Hubble peers into a Galaxy’s dusty haze

A lenticular galaxy in the northern circumpolar constellation of Ursa Major.


This NASA/ESA Hubble Space Telescope has captured an image of galaxy NGC 4036, a lenticular galaxy some 70 million light-years away in the constellation of Ursa Major (the Great Bear).

In the Carnegie Atlas of Galaxies, it is described as being “characterized by an irregular pattern of dust lanes threaded through the disc in an ’embryonic’ spiral pattern indicating a mixed S0/Sa form. This center is encompassed by a broadened, hazy aura of gas and dust that stretches more distant into space and causes the warm, fuzzy glow that can be seen here.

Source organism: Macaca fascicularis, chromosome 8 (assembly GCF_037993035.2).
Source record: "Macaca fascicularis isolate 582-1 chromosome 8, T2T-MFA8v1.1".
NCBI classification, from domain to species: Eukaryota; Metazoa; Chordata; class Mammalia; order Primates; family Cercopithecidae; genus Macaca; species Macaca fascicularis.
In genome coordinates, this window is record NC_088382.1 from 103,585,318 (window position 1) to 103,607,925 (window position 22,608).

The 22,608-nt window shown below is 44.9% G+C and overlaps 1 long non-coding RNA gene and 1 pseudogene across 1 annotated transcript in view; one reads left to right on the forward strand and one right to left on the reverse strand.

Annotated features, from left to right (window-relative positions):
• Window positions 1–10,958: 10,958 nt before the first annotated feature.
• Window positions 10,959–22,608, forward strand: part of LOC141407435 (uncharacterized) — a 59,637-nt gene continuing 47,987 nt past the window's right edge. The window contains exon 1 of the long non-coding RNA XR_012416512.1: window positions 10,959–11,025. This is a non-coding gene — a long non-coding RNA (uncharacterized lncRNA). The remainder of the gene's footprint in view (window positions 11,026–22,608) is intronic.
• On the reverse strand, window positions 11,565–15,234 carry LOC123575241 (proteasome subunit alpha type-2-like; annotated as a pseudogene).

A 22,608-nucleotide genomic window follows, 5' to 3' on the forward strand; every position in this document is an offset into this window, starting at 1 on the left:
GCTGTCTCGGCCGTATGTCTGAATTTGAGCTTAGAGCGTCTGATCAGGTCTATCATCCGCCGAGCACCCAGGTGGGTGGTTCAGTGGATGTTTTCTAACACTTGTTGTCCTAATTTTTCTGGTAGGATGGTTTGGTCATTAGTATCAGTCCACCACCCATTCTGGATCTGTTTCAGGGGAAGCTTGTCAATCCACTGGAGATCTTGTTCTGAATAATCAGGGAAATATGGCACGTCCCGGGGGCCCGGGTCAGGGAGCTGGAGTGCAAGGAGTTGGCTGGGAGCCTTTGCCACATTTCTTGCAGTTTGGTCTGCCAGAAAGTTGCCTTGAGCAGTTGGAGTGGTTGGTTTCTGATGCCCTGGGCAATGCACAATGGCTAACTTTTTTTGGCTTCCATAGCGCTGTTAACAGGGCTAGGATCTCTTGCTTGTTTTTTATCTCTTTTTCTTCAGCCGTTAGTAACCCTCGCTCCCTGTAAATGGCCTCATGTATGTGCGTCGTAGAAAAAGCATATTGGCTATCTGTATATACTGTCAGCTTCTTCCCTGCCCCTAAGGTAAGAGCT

The center itself is likewise fascinating; it is something known as a LINER-type (Low-Ionization Nuclear Emission-line Region) galactic nucleus, implying that it shows specific outflow lines inside its range. The particularly bright star visible slightly to the right of the galactic center is not within the galaxy itself; it sits between us and NGC 4036, adding a burst of brightness to the scene.

The image shows a tightly wound spiral pattern in the galactic disk, with three dust lanes—the southern side of the galaxy appears dimmer due to the dust configuration. Moreover, due to its relative brightness, this galaxy can be seen using an amateur telescope, making it a favorite amongst backyard astronomers and astrophotography aficionados.

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